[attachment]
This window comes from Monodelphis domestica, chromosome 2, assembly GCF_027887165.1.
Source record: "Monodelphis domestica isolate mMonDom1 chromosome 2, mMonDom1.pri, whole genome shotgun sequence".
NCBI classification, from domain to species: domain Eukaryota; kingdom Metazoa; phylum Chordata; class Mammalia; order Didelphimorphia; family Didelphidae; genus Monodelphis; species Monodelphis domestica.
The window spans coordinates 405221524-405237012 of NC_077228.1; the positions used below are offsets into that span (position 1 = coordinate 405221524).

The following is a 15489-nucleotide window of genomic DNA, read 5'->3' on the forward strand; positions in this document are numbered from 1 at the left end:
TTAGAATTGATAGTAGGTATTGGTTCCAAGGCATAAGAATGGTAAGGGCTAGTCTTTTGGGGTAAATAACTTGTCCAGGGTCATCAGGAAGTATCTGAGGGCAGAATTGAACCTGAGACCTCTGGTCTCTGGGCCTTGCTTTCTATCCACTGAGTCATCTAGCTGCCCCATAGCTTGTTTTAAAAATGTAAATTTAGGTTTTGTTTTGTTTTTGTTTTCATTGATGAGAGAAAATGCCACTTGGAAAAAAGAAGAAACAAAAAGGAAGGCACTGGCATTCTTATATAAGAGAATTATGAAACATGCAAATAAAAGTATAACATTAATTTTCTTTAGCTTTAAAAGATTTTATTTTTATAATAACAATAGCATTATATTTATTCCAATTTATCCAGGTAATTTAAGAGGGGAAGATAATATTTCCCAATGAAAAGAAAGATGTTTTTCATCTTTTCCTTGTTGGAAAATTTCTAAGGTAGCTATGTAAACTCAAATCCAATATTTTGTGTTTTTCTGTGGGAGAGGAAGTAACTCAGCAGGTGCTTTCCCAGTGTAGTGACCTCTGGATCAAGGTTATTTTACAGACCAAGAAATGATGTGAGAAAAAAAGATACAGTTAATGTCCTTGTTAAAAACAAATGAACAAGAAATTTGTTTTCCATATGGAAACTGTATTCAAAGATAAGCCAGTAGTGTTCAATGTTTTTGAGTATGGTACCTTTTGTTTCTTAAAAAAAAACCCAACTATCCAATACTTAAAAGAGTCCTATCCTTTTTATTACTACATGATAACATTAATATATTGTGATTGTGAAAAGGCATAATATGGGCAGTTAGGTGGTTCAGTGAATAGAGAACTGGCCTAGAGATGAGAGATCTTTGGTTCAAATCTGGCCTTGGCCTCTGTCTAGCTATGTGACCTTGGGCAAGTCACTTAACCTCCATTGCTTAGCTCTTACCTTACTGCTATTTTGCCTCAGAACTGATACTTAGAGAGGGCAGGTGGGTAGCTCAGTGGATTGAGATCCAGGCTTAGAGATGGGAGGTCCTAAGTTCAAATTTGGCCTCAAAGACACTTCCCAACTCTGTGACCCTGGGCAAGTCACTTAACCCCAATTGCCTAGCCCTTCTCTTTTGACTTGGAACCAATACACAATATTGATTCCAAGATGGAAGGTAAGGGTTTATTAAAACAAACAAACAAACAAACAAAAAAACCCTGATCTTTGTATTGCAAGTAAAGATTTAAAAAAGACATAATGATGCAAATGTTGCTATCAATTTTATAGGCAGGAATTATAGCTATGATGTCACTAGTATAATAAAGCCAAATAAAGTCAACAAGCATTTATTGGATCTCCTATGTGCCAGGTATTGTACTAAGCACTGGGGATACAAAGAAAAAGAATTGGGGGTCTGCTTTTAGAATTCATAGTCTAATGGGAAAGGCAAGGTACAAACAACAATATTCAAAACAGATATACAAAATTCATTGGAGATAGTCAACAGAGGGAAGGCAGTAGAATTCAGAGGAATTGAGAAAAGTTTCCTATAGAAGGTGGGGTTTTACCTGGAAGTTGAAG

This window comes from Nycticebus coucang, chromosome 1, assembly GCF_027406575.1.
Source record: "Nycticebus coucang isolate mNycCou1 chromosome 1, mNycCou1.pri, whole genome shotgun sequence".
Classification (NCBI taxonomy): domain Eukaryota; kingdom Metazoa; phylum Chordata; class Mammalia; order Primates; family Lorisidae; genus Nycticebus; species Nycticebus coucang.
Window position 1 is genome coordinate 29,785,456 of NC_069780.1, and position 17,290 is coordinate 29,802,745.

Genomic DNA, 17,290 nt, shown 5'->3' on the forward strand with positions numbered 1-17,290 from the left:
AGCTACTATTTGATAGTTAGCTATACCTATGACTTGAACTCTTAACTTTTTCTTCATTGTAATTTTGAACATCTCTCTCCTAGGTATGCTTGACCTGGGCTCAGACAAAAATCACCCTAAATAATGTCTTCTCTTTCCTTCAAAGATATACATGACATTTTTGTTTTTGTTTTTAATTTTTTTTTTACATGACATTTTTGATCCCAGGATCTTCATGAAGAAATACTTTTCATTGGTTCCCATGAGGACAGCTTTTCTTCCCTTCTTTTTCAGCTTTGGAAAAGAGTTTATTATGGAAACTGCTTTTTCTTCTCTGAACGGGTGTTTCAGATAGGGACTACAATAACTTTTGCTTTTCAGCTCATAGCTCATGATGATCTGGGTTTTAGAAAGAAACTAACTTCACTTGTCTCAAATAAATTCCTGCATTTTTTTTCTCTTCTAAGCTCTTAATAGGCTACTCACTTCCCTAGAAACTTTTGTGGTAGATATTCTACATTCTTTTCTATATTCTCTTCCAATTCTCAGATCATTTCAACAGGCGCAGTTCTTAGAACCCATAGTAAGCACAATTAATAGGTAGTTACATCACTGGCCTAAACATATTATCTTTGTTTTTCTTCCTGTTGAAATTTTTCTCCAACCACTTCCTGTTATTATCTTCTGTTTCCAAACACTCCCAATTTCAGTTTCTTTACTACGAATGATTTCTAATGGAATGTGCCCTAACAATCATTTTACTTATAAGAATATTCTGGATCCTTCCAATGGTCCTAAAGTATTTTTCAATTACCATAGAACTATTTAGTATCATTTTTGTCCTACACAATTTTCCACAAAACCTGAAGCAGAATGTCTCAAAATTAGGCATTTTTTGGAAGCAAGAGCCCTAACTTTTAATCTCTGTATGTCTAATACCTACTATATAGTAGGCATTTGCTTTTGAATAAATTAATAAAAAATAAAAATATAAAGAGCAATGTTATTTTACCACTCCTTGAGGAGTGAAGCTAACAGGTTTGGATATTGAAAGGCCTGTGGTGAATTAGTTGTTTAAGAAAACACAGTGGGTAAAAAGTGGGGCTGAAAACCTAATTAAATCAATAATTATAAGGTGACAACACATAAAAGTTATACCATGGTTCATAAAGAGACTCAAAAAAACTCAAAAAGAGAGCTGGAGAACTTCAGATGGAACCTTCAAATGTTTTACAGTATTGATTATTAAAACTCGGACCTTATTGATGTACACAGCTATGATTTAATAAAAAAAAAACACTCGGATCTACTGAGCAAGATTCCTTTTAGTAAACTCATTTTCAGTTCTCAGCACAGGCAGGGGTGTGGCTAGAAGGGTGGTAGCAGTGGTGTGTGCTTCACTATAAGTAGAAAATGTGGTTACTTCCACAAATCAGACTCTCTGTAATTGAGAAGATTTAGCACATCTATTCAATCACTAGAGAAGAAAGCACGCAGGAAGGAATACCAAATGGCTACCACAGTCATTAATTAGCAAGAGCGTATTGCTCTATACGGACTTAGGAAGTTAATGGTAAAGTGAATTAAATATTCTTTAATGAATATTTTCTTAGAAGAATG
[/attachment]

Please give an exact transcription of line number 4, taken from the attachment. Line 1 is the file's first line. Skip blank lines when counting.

The window spans coordinates 405221524-405237012 of NC_077228.1; the positions used below are offsets into that span (position 1 = coordinate 405221524).